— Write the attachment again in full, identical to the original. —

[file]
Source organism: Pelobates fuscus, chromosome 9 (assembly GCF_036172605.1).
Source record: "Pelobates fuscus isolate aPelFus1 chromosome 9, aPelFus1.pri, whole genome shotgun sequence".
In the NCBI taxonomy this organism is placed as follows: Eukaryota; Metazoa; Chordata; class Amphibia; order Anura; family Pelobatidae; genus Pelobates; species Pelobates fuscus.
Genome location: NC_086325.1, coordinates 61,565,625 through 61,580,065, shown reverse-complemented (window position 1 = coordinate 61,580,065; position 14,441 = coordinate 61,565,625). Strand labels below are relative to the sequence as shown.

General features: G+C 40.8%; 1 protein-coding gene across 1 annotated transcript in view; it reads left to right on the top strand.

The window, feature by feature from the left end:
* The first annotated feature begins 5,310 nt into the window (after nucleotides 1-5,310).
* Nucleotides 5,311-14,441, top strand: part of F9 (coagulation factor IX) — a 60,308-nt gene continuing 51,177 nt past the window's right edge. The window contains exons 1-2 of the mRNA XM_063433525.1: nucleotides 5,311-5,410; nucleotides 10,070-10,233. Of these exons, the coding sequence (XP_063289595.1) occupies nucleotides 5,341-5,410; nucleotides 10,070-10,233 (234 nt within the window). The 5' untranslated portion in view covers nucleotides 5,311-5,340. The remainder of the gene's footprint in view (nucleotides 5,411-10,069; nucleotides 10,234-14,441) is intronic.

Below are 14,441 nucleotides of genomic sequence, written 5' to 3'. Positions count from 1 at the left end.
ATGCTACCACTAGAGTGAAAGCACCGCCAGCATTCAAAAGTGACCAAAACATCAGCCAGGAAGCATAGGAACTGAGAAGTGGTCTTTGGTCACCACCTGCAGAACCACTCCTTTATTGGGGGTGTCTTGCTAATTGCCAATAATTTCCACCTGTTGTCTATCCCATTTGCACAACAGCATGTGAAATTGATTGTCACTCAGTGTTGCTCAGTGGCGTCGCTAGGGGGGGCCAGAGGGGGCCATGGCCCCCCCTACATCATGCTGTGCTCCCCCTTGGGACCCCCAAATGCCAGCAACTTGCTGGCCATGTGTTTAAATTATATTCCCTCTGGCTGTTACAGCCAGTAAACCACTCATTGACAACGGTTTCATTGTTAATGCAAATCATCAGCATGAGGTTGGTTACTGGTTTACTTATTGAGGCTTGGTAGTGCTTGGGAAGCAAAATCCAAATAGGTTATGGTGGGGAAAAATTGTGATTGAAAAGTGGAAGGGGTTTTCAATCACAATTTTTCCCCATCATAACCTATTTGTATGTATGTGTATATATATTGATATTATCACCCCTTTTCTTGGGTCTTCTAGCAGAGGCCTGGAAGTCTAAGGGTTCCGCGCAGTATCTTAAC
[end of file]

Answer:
Source organism: Pelobates fuscus, chromosome 9 (assembly GCF_036172605.1).
Source record: "Pelobates fuscus isolate aPelFus1 chromosome 9, aPelFus1.pri, whole genome shotgun sequence".
In the NCBI taxonomy this organism is placed as follows: Eukaryota; Metazoa; Chordata; class Amphibia; order Anura; family Pelobatidae; genus Pelobates; species Pelobates fuscus.
Genome location: NC_086325.1, coordinates 61,565,625 through 61,580,065, shown reverse-complemented (window position 1 = coordinate 61,580,065; position 14,441 = coordinate 61,565,625). Strand labels below are relative to the sequence as shown.

General features: G+C 40.8%; 1 protein-coding gene across 1 annotated transcript in view; it reads left to right on the top strand.

The window, feature by feature from the left end:
* The first annotated feature begins 5,310 nt into the window (after nucleotides 1-5,310).
* Nucleotides 5,311-14,441, top strand: part of F9 (coagulation factor IX) — a 60,308-nt gene continuing 51,177 nt past the window's right edge. The window contains exons 1-2 of the mRNA XM_063433525.1: nucleotides 5,311-5,410; nucleotides 10,070-10,233. Of these exons, the coding sequence (XP_063289595.1) occupies nucleotides 5,341-5,410; nucleotides 10,070-10,233 (234 nt within the window). The 5' untranslated portion in view covers nucleotides 5,311-5,340. The remainder of the gene's footprint in view (nucleotides 5,411-10,069; nucleotides 10,234-14,441) is intronic.

Below are 14,441 nucleotides of genomic sequence, written 5' to 3'. Positions count from 1 at the left end.
ATGCTACCACTAGAGTGAAAGCACCGCCAGCATTCAAAAGTGACCAAAACATCAGCCAGGAAGCATAGGAACTGAGAAGTGGTCTTTGGTCACCACCTGCAGAACCACTCCTTTATTGGGGGTGTCTTGCTAATTGCCAATAATTTCCACCTGTTGTCTATCCCATTTGCACAACAGCATGTGAAATTGATTGTCACTCAGTGTTGCTCAGTGGCGTCGCTAGGGGGGGCCAGAGGGGGCCATGGCCCCCCCTACATCATGCTGTGCTCCCCCTTGGGACCCCCAAATGCCAGCAACTTGCTGGCCATGTGTTTAAATTATATTCCCTCTGGCTGTTACAGCCAGTAAACCACTCATTGACAACGGTTTCATTGTTAATGCAAATCATCAGCATGAGGTTGGTTACTGGTTTACTTATTGAGGCTTGGTAGTGCTTGGGAAGCAAAATCCAAATAGGTTATGGTGGGGAAAAATTGTGATTGAAAAGTGGAAGGGGTTTTCAATCACAATTTTTCCCCATCATAACCTATTTGTATGTATGTGTATATATATTGATATTATCACCCCTTTTCTTGGGTCTTCTAGCAGAGGCCTGGAAGTCTAAGGGTTCCGCGCAGTATCTTAAC